Safety and Efficacy of the PrePex Device Circumcision When Performed by Nurses
|ClinicalTrials.gov Identifier: NCT01956383|
Recruitment Status : Completed
First Posted : October 8, 2013
Last Update Posted : October 8, 2013
|Condition or disease||Intervention/treatment||Phase|
|Circumcision Adult HIV CDC Category B2||Device: PrePex™ device||Phase 3|
Models show that to have the highest impact on the HIV epidemic, circumcision of up to 80% of men in high prevalence countries, where MC rates are low, needs to be achieved (UNAIDS 2009; Manicaland HIV/STD Prevention Project, 2008; Bollinger, et al, 2009). Hallett and colleagues in 2008 showed that for Zimbabwe specifically, HIV incidence could be reduced between 25% to 35% if about 50% of men are circumcised. All modelings conducted show that MC programs must be part of a comprehensive HIV prevention package as MC alone will not tip the HIV epidemic into a terminal decline.
The PrePex Device offers hope for rapid scale up of adult male circumcision in resource limited settings.
Once the safety and efficacy have been established, it is important to conduct operations research to determine how best to implement both device and surgical circumcisions in the national program. Thus, the Zimbabwe MOHCW is planning a three phase trial in order to determine the safety of the PrePexTM device, its performance and the ease of use in an implementation roll out.
|Study Type :||Interventional (Clinical Trial)|
|Actual Enrollment :||603 participants|
|Intervention Model:||Single Group Assignment|
|Masking:||None (Open Label)|
|Official Title:||Phase III of Study of Safety and Efficacy of the PrePex Device for MC Programs in Zimbabwe (Nurses Study)|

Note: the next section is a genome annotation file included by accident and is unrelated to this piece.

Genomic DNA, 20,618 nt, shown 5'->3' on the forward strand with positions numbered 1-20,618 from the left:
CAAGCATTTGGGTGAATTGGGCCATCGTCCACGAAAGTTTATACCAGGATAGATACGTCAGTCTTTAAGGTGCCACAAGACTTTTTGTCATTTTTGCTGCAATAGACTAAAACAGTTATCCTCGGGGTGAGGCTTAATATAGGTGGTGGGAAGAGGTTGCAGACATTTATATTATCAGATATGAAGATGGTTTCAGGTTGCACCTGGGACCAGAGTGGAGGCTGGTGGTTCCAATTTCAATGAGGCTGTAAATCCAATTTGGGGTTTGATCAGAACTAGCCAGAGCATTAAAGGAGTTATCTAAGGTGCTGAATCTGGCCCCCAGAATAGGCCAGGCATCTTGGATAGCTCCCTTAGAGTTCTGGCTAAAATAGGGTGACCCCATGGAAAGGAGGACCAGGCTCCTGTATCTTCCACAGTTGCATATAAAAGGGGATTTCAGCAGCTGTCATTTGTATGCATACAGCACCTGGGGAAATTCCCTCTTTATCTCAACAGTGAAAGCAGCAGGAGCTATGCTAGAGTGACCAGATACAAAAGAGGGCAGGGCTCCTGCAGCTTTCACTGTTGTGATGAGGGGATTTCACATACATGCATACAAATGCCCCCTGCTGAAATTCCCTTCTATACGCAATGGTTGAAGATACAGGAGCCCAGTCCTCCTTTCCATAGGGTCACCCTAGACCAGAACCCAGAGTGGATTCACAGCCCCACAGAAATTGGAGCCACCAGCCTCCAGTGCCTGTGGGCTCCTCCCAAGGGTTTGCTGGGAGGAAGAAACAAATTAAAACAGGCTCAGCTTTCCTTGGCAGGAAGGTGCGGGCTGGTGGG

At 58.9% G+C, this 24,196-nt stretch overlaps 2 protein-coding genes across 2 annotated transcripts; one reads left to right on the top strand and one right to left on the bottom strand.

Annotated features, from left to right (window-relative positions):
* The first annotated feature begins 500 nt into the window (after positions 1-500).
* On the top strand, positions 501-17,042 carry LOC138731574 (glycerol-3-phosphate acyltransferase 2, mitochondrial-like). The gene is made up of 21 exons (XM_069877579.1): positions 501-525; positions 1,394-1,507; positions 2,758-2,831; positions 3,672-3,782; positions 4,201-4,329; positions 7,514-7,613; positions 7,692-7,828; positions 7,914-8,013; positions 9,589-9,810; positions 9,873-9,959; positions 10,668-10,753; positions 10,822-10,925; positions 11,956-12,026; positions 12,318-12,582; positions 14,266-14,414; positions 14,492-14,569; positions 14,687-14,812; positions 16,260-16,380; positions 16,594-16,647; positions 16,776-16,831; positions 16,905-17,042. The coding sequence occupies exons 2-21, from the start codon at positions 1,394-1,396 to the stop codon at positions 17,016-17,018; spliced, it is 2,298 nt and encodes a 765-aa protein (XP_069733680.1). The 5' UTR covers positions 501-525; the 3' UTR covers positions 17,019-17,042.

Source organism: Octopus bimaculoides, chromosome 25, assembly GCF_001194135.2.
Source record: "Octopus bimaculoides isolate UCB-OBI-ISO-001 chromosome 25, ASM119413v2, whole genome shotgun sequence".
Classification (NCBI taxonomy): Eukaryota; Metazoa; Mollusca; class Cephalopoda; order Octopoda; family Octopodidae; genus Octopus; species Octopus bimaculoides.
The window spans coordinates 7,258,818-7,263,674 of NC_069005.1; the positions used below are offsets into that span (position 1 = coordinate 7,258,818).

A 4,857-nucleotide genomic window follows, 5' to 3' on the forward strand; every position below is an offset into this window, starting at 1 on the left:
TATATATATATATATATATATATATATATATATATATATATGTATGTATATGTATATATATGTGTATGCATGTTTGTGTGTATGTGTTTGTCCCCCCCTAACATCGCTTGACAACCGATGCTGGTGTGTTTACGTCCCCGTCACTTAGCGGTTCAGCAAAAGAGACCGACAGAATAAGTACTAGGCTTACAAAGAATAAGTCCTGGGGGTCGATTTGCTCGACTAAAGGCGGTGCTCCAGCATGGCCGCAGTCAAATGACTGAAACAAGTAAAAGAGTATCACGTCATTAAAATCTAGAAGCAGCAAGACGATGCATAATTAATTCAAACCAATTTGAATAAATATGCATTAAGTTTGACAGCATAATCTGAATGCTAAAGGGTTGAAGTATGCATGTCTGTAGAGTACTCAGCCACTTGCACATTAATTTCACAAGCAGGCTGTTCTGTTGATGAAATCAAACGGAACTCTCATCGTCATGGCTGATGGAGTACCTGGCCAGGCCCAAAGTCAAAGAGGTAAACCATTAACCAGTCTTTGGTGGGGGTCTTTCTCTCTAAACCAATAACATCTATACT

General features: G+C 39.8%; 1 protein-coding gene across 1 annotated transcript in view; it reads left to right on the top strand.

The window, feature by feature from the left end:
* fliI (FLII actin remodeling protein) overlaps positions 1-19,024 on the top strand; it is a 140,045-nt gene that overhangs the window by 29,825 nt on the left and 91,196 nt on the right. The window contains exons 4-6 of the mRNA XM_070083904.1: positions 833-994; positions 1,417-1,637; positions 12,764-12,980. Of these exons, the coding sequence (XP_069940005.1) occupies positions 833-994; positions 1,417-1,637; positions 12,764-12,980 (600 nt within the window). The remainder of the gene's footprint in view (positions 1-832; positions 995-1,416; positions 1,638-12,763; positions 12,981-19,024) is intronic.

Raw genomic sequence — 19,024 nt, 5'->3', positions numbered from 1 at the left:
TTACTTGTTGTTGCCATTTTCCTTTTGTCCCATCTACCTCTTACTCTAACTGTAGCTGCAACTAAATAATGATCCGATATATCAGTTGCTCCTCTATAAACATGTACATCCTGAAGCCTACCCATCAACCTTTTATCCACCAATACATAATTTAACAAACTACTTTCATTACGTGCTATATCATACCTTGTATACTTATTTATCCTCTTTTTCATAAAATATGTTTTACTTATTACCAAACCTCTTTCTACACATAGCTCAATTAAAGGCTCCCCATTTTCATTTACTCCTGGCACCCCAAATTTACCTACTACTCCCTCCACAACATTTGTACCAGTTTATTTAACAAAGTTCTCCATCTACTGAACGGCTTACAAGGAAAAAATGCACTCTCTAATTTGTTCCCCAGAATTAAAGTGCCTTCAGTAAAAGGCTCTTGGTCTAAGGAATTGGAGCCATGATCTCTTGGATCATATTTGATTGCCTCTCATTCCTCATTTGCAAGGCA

|Study Start Date :||April 2012|
|Primary Completion Date :||September 2012|
|Study Completion Date :||September 2012|
Experimental: PrePex™ device
Adult male circumcision by the PrePex™ device
Device: PrePex™ device
PrePex™ device for adult male circumcision. The PrePex™ device facilitates adult male circumcision that is bloodless with no anesthesia and no sutures
- To assess the safety of the PrePex device when circumcision is performed by nurses [ Time Frame: 9 weeks ]To assess the safety of the PrePex device by means of the following parameters: Clinical significant adverse event rate when circumcision is performed by nurses
- Evaluate the training needs of PrePexTM deployment using nurses [ Time Frame: 9 weeks ]
- PrePex Procedure time and the resulting cost of provider's time
- Cost Effectiveness • Cost of device
- Evaluation of the PrePex training needs and efficacy
- Acceptability of the PrePex procedure by the patients
- Observation of in-field usability of device [ Time Frame: 9 weeks ]Observation of in-field usability of device using questionnaires
- Obtain user feedback from nurses [ Time Frame: 9 weeks ]Obtain user feedback from nurses by questionnaires
- Assess safety compared to physician deployment [ Time Frame: 9 weeks ]1. To assess the safety of the PrePex device by means of the following parameters: Clinical significant adverse event rate, when circumcision is performed by nurses comparing to Physicians.
- Assess practicality and acceptability among nurses and patients [ Time Frame: 9 weeks ]Assess practicality and acceptability among nurses and patients using questionnaires.
- Assess satisfaction of procedure among nurses and patients [ Time Frame: 9 weeks ]Assess satisfaction of procedure among nurses and patients using questionnaires.
- Determine cost-effectiveness compared to surgical procedure [ Time Frame: 9 weeks ]1. Evaluating the cost-effectiveness when taking into account the following parameters: i. PrePex Procedure time and the resulting cost of provider's time compared to surgical procedure ii. Cost of device compared to surgical procedure iii. Cost of device training compared to surgical procedure training iv. Cost of staff time for follow-up visits compared to compared to surgical procedure staff time v. Cost of equipment and supplies needed for the circumcision procedure for both PrePex and surgical circumcision.
Please refer to this study by its ClinicalTrials.gov identifier (NCT number): NCT01956383
|Znfpc Spilhaus Center|
|Principal Investigator:||Gerald Gwinji, MBChB, MPH||PS- MoHCW|